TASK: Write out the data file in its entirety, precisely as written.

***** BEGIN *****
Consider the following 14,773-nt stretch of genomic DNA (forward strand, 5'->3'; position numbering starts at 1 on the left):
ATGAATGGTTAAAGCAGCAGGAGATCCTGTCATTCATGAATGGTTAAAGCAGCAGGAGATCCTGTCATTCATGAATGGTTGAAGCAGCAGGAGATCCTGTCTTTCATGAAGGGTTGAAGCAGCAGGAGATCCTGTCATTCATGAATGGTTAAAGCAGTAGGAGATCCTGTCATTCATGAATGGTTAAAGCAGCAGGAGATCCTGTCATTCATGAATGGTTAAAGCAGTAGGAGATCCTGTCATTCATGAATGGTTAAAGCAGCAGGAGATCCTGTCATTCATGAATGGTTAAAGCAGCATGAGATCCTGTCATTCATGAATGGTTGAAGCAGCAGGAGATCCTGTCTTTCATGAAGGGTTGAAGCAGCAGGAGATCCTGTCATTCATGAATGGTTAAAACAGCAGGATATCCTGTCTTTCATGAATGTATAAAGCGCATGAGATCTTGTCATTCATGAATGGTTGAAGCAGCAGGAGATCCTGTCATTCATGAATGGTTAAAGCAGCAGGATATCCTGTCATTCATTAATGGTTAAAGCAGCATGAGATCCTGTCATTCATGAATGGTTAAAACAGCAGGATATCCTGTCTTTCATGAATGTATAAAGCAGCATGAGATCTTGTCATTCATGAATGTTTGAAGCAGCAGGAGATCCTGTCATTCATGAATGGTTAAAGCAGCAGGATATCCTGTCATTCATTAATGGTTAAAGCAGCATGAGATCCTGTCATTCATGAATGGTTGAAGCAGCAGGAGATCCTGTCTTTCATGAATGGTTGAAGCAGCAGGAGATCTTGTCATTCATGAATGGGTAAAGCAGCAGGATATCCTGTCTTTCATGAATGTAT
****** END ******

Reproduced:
Consider the following 14,773-nt stretch of genomic DNA (forward strand, 5'->3'; position numbering starts at 1 on the left):
ATGAATGGTTAAAGCAGCAGGAGATCCTGTCATTCATGAATGGTTAAAGCAGCAGGAGATCCTGTCATTCATGAATGGTTGAAGCAGCAGGAGATCCTGTCTTTCATGAAGGGTTGAAGCAGCAGGAGATCCTGTCATTCATGAATGGTTAAAGCAGTAGGAGATCCTGTCATTCATGAATGGTTAAAGCAGCAGGAGATCCTGTCATTCATGAATGGTTAAAGCAGTAGGAGATCCTGTCATTCATGAATGGTTAAAGCAGCAGGAGATCCTGTCATTCATGAATGGTTAAAGCAGCATGAGATCCTGTCATTCATGAATGGTTGAAGCAGCAGGAGATCCTGTCTTTCATGAAGGGTTGAAGCAGCAGGAGATCCTGTCATTCATGAATGGTTAAAACAGCAGGATATCCTGTCTTTCATGAATGTATAAAGCGCATGAGATCTTGTCATTCATGAATGGTTGAAGCAGCAGGAGATCCTGTCATTCATGAATGGTTAAAGCAGCAGGATATCCTGTCATTCATTAATGGTTAAAGCAGCATGAGATCCTGTCATTCATGAATGGTTAAAACAGCAGGATATCCTGTCTTTCATGAATGTATAAAGCAGCATGAGATCTTGTCATTCATGAATGTTTGAAGCAGCAGGAGATCCTGTCATTCATGAATGGTTAAAGCAGCAGGATATCCTGTCATTCATTAATGGTTAAAGCAGCATGAGATCCTGTCATTCATGAATGGTTGAAGCAGCAGGAGATCCTGTCTTTCATGAATGGTTGAAGCAGCAGGAGATCTTGTCATTCATGAATGGGTAAAGCAGCAGGATATCCTGTCTTTCATGAATGTAT